The idea of spoons when it comes to chronic illness is that spoons are akin to energy. Counting your spoons is the idea of tracking how much energy you have and what you need to do and balancing those two in hopes of avoiding running out of spoons.
The idea is that healthy people have seemingly unlimited spoons (or energy), while those of us living with fatigue-related illnesses have a very finite number of spoons that can be used much faster than if we were healthy.
The concept comes from The Spoon Theory by Christine Miserandino. I named this blog after that idea because when I first got sick I was introduced to this theory and it hit me hard how true it was in my life. It was the best explanation I’d seen at that point for what it’s like to live with this overwhelming fatigue and to find your life so terribly limited.
Recently, I received a message on Facebook or twitter from someone that they’d stopped counting their spoons and just decided to do whatever they could and not worry about it.
The truth is I’ve never really “counted spoons”. I’ve never said I have this many spoons or been able to determine how many spoons an activity takes. My friend Jessica recently reminded me of this. She pointed out that what the Spoon Theory is really about is moderation. It teaches us that we need to learn how to pace and live in moderation, and not just doing so without thinking about tomorrow.
The truth is that when it comes to our energy, or to spoons as we Spoonies call it, there is not a set number of spoons that we have to begin with. There is no way to conserve spoons for tomorrow. We just don’t know how many spoons (or how much energy) we will have at any point. We could wake up feeling awesome like we have all the energy in the world then boom a shower later and we are ready to climb back in bed for the day.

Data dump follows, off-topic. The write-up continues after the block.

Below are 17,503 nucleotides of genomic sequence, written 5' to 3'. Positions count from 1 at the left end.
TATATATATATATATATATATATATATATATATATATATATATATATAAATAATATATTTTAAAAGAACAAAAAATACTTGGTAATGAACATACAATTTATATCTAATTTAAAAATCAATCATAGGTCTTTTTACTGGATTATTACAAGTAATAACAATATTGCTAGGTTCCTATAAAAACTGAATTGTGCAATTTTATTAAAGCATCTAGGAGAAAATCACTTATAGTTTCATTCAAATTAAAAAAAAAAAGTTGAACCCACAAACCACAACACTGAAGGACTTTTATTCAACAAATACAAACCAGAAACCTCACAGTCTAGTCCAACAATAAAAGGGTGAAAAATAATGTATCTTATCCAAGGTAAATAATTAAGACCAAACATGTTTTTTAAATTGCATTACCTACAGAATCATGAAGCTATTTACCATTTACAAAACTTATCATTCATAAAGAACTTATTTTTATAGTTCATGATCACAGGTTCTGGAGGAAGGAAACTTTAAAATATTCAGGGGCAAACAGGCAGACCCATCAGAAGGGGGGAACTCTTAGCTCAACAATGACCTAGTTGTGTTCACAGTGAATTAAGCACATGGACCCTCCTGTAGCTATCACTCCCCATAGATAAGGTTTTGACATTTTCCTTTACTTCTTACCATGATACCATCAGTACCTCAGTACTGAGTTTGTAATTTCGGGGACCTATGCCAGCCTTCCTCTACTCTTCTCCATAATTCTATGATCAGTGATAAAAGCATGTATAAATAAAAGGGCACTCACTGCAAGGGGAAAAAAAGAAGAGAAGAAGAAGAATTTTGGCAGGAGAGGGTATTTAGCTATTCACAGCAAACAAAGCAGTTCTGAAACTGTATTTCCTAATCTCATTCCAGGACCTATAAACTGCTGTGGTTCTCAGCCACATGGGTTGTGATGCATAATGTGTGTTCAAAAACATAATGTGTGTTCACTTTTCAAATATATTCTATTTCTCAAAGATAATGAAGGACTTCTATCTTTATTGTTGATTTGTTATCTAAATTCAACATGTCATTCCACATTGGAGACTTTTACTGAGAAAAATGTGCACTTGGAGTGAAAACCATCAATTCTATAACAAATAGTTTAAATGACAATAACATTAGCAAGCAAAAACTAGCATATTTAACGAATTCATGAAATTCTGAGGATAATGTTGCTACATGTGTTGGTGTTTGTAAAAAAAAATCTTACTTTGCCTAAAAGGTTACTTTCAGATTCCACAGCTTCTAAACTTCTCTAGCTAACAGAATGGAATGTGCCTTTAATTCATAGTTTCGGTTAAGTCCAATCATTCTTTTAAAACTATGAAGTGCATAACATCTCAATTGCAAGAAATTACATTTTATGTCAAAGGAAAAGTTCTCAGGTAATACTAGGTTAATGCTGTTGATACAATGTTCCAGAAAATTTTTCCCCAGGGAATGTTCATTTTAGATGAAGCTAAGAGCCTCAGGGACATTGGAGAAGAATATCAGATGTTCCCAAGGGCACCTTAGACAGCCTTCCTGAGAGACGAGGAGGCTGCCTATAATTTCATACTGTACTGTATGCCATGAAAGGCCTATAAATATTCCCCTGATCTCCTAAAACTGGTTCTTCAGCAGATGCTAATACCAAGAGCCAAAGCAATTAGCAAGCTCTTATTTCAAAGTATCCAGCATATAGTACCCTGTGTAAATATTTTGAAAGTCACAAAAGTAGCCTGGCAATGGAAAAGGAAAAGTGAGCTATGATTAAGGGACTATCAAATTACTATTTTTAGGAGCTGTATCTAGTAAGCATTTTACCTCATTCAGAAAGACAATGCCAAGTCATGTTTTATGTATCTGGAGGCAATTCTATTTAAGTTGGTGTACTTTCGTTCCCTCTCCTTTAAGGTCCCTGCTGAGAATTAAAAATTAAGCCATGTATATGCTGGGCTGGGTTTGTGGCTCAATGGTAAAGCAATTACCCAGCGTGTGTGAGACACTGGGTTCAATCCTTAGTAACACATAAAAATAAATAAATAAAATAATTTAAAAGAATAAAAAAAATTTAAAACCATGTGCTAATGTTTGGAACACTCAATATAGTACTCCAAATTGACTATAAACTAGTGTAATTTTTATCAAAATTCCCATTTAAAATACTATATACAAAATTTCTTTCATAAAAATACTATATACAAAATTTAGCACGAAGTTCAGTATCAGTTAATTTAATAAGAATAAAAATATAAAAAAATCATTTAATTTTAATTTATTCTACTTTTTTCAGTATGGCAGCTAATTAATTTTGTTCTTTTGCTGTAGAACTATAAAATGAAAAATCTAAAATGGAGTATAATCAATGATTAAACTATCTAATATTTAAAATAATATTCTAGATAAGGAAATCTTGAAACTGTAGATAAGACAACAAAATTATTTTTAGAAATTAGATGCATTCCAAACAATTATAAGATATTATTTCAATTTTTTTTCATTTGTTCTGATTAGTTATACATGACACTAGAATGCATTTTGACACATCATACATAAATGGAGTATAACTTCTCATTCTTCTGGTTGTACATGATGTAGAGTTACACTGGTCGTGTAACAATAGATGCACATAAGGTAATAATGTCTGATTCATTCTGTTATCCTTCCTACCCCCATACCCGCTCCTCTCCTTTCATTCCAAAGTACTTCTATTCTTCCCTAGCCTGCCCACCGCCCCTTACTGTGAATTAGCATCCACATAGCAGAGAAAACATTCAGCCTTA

So, what’s the point of the Spoon Theory?
To me the point of the spoon theory is that it’s an analogy that helps us explain to others what it’s like to live with limited energy. It’s not to say you should keep some sort of log of your spoon count and know exactly where you are in any given day. But, we do need to keep moderation in mind. We do need to think about tomorrow and keep in mind that if we overdo it today, doing anything tomorrow might not be an option. So, while I don’t think we can necessarily conserve our energy, I do think that we can overuse our energy and deplete it faster than we should.
We can make choices to pace ourselves, to take things a little slower, to remember to rest and take breaks. Those choices can help us have a better chance of seeing our energy last.
- Tips for Pacing When You Have Chronic Illness
- The Importance of Pacing and Fibromyalgia
- I didn’t write the Spoon Theory, I Just Live It!